TUCSON, AZ – LUCEOME BIOTECHNOLOGIES a privately held biotechnology company focused on the discovery and development of its innovative proprietary assay platform today announced the award of $1.6 million in grant funding from The National Institutes of Health to further their research in high throughput screening using the KinaseSeeker™ technology. Earlier this year, Luceome was awarded a grant for $287K for research in the area of poly(ADP-ribose) detection.
Reena Zutshi, PhD, President & CEO of LUCEOME BIOTECHNOLOGIES, LLC will lead the research as the firm’s Principal Investigator. “We are very grateful to receive the awards from NIH to continue this important research”, said Dr. Zutshi. “These highly competitive awards provide a strong validation of the versatility of our platform technology in the area of drug discovery and development”.
The Phase II award will support the development of the company’s KinaseSeeker technology for identification and profiling of inhibitors against the human kinome. The KinaseSeeker technology involves a luminescence based, three-hybrid assay system, where the reassembly of a split-luciferase reporter is controlled by the binding of a kinase probe. Displacement of the probe by an inhibitor gives a direct measure of the inhibitory potency of the compound. Such profiling assays are expected to provide information on off-target effects in addition to the desired on-target effects of inhibitors.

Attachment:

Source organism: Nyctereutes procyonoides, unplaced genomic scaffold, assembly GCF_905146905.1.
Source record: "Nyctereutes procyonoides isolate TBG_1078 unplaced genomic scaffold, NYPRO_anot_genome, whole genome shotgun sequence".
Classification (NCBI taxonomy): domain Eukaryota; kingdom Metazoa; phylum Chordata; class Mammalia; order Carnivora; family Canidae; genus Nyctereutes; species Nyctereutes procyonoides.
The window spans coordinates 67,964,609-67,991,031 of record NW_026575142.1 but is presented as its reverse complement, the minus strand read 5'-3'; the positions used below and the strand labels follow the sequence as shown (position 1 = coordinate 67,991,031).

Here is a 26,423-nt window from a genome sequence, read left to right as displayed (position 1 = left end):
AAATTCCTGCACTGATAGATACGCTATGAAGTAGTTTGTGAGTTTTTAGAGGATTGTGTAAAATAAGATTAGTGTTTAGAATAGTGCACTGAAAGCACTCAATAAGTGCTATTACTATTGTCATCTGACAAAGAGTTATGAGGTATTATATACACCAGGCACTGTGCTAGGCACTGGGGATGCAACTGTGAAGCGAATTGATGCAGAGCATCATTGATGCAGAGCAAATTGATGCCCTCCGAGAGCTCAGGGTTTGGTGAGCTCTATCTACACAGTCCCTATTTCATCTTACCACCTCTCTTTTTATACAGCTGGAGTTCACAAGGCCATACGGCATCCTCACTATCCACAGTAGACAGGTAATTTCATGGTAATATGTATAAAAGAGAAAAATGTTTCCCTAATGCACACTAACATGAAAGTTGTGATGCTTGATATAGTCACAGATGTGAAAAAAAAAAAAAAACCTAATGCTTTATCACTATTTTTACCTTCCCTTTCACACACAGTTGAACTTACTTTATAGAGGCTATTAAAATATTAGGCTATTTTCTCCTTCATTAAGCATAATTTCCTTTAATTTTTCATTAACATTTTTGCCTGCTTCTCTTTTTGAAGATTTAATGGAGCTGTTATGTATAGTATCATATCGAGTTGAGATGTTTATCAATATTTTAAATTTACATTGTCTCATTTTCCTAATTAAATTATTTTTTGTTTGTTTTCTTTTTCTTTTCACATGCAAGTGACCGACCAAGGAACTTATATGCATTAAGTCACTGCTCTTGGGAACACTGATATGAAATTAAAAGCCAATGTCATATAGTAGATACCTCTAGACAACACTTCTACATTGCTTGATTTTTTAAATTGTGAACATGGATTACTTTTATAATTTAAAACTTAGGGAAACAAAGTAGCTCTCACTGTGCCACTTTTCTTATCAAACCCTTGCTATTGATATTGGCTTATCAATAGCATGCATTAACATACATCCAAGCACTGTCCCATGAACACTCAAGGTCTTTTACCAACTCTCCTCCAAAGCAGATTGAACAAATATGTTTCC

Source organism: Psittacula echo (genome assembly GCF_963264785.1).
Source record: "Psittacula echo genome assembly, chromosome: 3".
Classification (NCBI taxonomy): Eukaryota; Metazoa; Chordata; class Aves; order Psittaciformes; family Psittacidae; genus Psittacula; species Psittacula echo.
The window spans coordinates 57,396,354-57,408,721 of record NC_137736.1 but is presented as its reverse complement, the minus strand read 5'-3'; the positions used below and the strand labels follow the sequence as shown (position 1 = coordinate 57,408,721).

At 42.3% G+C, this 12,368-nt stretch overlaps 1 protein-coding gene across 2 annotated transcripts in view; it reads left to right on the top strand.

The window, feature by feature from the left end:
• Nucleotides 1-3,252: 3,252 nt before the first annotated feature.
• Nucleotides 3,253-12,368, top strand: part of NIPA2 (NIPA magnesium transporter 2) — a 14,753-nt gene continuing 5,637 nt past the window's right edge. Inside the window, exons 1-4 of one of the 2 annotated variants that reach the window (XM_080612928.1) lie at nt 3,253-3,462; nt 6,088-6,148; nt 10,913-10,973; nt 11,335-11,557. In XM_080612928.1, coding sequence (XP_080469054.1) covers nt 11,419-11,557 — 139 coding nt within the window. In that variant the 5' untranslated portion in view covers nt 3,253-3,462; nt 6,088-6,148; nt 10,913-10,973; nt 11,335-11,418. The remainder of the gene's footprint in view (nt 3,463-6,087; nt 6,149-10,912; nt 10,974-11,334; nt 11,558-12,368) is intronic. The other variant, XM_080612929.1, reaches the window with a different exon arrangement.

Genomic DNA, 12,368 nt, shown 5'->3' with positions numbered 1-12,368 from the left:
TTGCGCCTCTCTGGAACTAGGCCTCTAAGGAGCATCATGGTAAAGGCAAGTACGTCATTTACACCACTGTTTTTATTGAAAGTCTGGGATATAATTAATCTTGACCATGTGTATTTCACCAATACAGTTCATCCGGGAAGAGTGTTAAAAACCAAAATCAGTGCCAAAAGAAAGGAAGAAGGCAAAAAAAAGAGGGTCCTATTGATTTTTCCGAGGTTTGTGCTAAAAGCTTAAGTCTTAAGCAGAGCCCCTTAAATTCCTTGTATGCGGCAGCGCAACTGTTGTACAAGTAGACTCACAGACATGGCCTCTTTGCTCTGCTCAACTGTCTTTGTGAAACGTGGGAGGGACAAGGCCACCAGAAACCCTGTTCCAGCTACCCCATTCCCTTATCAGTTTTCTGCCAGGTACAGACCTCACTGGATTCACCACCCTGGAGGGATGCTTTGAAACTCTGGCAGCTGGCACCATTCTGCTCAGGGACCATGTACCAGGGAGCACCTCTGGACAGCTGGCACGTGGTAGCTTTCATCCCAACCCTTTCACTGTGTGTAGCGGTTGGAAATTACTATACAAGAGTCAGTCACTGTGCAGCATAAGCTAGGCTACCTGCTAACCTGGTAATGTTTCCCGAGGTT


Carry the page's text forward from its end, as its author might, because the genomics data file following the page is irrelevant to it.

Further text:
The Phase I grant will provide funding to demonstrate feasibility of the assay for detection of poly(ADP-ribose), a biomarker of DNA damage, and allow for subsequent Phase II submission for development of assay kits and reagents to enable drug discovery.
About Luceome Biotechnologies
Luceome Biotechnologies is an emerging, privately-held biotechnology company located in Tucson, Arizona. Luceome enables drug discovery by leveraging its assay technology for identification of drugs against several molecular targets, including kinases, protein-protein interactions and DNA damage. Luceome’s assays are based on a technology platform that utilizes luciferase fragment complementation. The resulting luminescence detection is sensitive with low background interference, allowing identification of target and off-target effects of drug candidates.